Virulence of rigidoporus microporus isolates causing white root rot disease on rubber trees (Hevea brasiliensis) in Malaysia

Wen Ze Go, Kit Ling Chin, Paik San H’ng, Mui Yun Wong*, Chuah Abdullah Luqman, Arthy Surendran, Geok Hun Tan, Chuan Li Lee, Pui San Khoo, Wai Jern Kong

*Corresponding author for this work

Research output: Contribution to journalArticlepeer-review

14 Citations (Scopus)


Latex production from Hevea brasiliensis rubber tree is the second most important commodity in Malaysia, but this industry is threatened by the white root rot disease (WRD) caused by Rigidoporus microporus that leads to considerable latex yield loss and tree death. This study aimed to characterize and compare the virulence of five R. microporus isolates obtained from infected rubber trees located at different states in Malaysia. These isolates were subjected to morphological and molecular characterization for species confirmation and pathogenicity test for the determination of virulence level. BLAST search showed that the ITS sequences of all the pathogen isolates were 99% identical to R. microporus isolate SEG (accession number: MG199553) from Malaysia. The pathogenicity test of R. microporus isolates conducted in a nursery with 24 seedlings per isolate showed that isolate RL21 from Sarawak has developed the most severe above-and below-ground symptoms of WRD on the rubber clone RRIM600 as host. Six months after being infected with R. microporus, RL21 was evaluated with the highest average of disease severity index of 80.52% for above-and below-ground symptoms, followed by RL22 (68.65%), RL20 (66.04%), RL26 (54.38%), and RL25 (43.13%). The in vitro growth condition tests showed that isolate RL21 of R. microporus has optimum growth at 25–30C, with the preference of weakly acidic to neutral environments (pH 6–7). This study revealed that different virulence levels are possessed among different R. microporus isolates even though they were isolated from the same host species under the same climate region. Taken together, field evaluation through visual observation and laboratory assays have led to screening of the most virulent isolate. Determination of the most virulent isolate in the present study is vital and shall be taken into consideration for the selection of suitable pathogen isolate in the development of more effective control measures in combating tenacious R. microporus.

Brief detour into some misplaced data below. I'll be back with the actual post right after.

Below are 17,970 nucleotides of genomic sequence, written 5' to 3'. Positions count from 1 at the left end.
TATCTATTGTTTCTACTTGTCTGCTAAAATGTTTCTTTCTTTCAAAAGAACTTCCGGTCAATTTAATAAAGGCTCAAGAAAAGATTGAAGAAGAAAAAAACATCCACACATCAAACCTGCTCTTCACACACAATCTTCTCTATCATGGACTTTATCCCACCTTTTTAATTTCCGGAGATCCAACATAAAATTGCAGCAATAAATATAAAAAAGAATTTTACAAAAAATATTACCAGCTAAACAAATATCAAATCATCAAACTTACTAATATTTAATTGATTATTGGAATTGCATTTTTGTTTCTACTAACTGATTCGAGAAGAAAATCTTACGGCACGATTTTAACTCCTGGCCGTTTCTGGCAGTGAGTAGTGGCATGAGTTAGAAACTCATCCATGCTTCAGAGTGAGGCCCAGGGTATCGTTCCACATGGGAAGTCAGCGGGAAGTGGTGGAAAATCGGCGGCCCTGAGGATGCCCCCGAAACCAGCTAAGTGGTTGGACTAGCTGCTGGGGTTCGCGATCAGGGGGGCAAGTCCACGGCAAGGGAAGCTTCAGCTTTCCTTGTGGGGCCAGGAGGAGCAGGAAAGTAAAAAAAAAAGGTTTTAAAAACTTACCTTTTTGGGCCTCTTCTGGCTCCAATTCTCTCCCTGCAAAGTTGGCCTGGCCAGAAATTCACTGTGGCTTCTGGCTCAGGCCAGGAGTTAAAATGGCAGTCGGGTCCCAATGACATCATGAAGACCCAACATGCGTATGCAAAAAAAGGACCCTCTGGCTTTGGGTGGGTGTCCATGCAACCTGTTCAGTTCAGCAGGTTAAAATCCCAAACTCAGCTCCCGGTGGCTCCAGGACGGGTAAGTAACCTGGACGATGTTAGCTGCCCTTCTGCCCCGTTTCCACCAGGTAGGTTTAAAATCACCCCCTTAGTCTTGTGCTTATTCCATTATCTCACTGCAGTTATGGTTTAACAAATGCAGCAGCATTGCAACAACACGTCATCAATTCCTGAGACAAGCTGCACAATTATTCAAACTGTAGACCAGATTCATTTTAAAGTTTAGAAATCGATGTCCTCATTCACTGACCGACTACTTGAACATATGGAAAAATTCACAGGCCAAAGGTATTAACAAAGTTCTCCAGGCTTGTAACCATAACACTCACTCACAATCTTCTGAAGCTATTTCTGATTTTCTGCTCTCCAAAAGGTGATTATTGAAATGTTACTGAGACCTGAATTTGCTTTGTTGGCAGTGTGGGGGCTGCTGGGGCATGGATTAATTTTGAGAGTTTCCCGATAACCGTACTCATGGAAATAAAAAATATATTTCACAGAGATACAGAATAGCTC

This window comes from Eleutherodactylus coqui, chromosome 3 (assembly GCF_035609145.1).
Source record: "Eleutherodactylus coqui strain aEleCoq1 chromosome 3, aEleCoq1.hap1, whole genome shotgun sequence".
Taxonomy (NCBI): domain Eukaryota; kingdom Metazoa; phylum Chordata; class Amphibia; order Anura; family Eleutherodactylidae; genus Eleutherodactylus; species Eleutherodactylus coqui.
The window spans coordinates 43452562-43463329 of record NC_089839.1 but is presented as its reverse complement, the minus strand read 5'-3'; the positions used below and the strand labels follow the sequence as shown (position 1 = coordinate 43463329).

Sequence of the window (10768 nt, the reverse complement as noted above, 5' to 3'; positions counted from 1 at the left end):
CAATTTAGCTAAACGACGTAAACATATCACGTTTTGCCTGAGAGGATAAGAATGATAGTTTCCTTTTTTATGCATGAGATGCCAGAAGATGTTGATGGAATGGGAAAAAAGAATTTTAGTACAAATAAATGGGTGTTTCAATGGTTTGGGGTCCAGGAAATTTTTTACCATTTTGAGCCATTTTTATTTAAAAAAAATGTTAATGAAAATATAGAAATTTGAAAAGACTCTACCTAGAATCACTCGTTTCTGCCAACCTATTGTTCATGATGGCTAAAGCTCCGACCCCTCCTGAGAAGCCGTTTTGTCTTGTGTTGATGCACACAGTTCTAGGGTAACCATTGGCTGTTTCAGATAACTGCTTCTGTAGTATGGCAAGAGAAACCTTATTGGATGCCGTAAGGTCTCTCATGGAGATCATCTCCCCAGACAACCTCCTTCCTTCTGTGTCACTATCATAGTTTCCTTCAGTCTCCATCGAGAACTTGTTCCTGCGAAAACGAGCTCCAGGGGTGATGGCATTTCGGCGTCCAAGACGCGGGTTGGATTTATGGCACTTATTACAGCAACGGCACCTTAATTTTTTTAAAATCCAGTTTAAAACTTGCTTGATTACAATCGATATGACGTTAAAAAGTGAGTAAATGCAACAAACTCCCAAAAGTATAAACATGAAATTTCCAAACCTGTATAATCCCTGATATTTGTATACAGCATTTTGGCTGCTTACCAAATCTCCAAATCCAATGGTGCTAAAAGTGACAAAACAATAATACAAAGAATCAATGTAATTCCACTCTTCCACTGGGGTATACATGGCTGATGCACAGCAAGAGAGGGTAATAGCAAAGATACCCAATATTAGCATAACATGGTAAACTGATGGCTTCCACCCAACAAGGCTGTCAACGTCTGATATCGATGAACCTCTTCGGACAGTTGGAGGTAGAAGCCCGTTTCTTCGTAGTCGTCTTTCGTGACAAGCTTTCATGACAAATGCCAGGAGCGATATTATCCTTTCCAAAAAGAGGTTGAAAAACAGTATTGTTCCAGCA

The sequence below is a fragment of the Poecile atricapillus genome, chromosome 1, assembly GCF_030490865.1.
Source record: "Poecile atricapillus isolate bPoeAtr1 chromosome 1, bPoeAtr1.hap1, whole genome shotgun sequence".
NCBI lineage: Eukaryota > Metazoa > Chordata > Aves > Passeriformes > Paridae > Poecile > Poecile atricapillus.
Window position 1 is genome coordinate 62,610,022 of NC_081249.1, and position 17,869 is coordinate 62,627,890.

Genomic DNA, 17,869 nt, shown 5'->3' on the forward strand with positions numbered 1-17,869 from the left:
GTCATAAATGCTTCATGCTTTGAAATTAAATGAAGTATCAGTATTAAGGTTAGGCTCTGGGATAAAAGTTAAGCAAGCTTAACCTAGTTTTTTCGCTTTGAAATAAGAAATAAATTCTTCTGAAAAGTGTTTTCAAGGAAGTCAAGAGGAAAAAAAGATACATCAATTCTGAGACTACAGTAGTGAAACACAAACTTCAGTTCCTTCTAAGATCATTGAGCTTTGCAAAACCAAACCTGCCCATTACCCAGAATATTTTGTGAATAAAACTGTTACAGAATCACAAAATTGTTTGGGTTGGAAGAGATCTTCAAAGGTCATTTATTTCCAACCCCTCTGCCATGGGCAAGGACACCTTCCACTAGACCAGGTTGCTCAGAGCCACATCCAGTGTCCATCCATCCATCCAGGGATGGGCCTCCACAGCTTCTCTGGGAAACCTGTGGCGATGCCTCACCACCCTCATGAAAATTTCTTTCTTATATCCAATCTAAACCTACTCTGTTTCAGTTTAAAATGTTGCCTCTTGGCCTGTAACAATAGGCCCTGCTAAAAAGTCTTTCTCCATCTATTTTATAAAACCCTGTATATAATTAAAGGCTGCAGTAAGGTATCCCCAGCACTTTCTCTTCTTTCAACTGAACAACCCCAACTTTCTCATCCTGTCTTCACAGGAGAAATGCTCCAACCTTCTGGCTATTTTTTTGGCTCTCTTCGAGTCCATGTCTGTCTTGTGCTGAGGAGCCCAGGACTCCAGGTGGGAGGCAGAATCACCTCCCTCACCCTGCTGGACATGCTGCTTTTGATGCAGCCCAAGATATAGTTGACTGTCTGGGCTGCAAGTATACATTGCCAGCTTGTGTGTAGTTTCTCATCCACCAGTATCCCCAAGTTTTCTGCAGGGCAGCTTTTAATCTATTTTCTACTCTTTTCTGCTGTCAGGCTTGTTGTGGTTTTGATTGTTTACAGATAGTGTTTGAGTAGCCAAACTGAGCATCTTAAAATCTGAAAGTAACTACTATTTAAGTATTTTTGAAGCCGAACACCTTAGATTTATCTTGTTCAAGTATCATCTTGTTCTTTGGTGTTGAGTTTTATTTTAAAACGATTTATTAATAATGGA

Original languageEnglish
Article number2123
Issue number10
Publication statusPrint publication - Oct 2021
Externally publishedYes


  • Genetic phylogeny
  • Molecular
  • Pathogenicity
  • Virulence
  • White root rot pathogen


Dive into the research topics of 'Virulence of rigidoporus microporus isolates causing white root rot disease on rubber trees (Hevea brasiliensis) in Malaysia'. Together they form a unique fingerprint.

Cite this